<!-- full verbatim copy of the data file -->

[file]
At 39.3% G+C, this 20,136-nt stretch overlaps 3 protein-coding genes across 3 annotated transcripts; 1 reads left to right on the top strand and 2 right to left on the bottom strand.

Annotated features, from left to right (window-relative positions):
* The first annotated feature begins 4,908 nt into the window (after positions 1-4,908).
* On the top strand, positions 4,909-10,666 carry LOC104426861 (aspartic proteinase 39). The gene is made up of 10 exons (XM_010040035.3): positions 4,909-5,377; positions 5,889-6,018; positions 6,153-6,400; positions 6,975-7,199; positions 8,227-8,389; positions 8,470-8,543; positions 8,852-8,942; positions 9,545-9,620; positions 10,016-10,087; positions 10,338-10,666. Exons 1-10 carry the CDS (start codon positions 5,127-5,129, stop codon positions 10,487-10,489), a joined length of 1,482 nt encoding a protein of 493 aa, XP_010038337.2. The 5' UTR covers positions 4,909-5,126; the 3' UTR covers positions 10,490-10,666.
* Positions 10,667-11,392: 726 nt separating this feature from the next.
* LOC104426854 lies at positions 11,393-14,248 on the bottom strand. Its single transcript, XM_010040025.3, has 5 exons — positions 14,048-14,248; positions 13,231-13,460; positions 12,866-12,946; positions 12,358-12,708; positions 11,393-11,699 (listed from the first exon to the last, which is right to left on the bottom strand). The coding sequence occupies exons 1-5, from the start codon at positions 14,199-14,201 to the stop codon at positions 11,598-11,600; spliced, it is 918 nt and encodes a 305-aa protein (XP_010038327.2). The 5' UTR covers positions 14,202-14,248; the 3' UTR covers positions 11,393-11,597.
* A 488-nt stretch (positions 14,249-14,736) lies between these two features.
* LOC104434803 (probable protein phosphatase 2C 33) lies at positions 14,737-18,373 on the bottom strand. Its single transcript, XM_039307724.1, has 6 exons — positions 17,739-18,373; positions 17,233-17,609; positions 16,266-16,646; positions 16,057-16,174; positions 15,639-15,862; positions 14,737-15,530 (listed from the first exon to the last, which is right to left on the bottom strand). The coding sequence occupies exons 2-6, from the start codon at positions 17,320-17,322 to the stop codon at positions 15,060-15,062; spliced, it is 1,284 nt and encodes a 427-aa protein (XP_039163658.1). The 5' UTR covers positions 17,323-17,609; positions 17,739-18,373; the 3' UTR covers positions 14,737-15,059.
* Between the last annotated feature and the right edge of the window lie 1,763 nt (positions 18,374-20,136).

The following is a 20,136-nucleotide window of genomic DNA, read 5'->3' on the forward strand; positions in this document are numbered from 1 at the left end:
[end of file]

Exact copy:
At 39.3% G+C, this 20,136-nt stretch overlaps 3 protein-coding genes across 3 annotated transcripts; 1 reads left to right on the top strand and 2 right to left on the bottom strand.

Annotated features, from left to right (window-relative positions):
* The first annotated feature begins 4,908 nt into the window (after positions 1-4,908).
* On the top strand, positions 4,909-10,666 carry LOC104426861 (aspartic proteinase 39). The gene is made up of 10 exons (XM_010040035.3): positions 4,909-5,377; positions 5,889-6,018; positions 6,153-6,400; positions 6,975-7,199; positions 8,227-8,389; positions 8,470-8,543; positions 8,852-8,942; positions 9,545-9,620; positions 10,016-10,087; positions 10,338-10,666. Exons 1-10 carry the CDS (start codon positions 5,127-5,129, stop codon positions 10,487-10,489), a joined length of 1,482 nt encoding a protein of 493 aa, XP_010038337.2. The 5' UTR covers positions 4,909-5,126; the 3' UTR covers positions 10,490-10,666.
* Positions 10,667-11,392: 726 nt separating this feature from the next.
* LOC104426854 lies at positions 11,393-14,248 on the bottom strand. Its single transcript, XM_010040025.3, has 5 exons — positions 14,048-14,248; positions 13,231-13,460; positions 12,866-12,946; positions 12,358-12,708; positions 11,393-11,699 (listed from the first exon to the last, which is right to left on the bottom strand). The coding sequence occupies exons 1-5, from the start codon at positions 14,199-14,201 to the stop codon at positions 11,598-11,600; spliced, it is 918 nt and encodes a 305-aa protein (XP_010038327.2). The 5' UTR covers positions 14,202-14,248; the 3' UTR covers positions 11,393-11,597.
* A 488-nt stretch (positions 14,249-14,736) lies between these two features.
* LOC104434803 (probable protein phosphatase 2C 33) lies at positions 14,737-18,373 on the bottom strand. Its single transcript, XM_039307724.1, has 6 exons — positions 17,739-18,373; positions 17,233-17,609; positions 16,266-16,646; positions 16,057-16,174; positions 15,639-15,862; positions 14,737-15,530 (listed from the first exon to the last, which is right to left on the bottom strand). The coding sequence occupies exons 2-6, from the start codon at positions 17,320-17,322 to the stop codon at positions 15,060-15,062; spliced, it is 1,284 nt and encodes a 427-aa protein (XP_039163658.1). The 5' UTR covers positions 17,323-17,609; positions 17,739-18,373; the 3' UTR covers positions 14,737-15,059.
* Between the last annotated feature and the right edge of the window lie 1,763 nt (positions 18,374-20,136).

The following is a 20,136-nucleotide window of genomic DNA, read 5'->3' on the forward strand; positions in this document are numbered from 1 at the left end: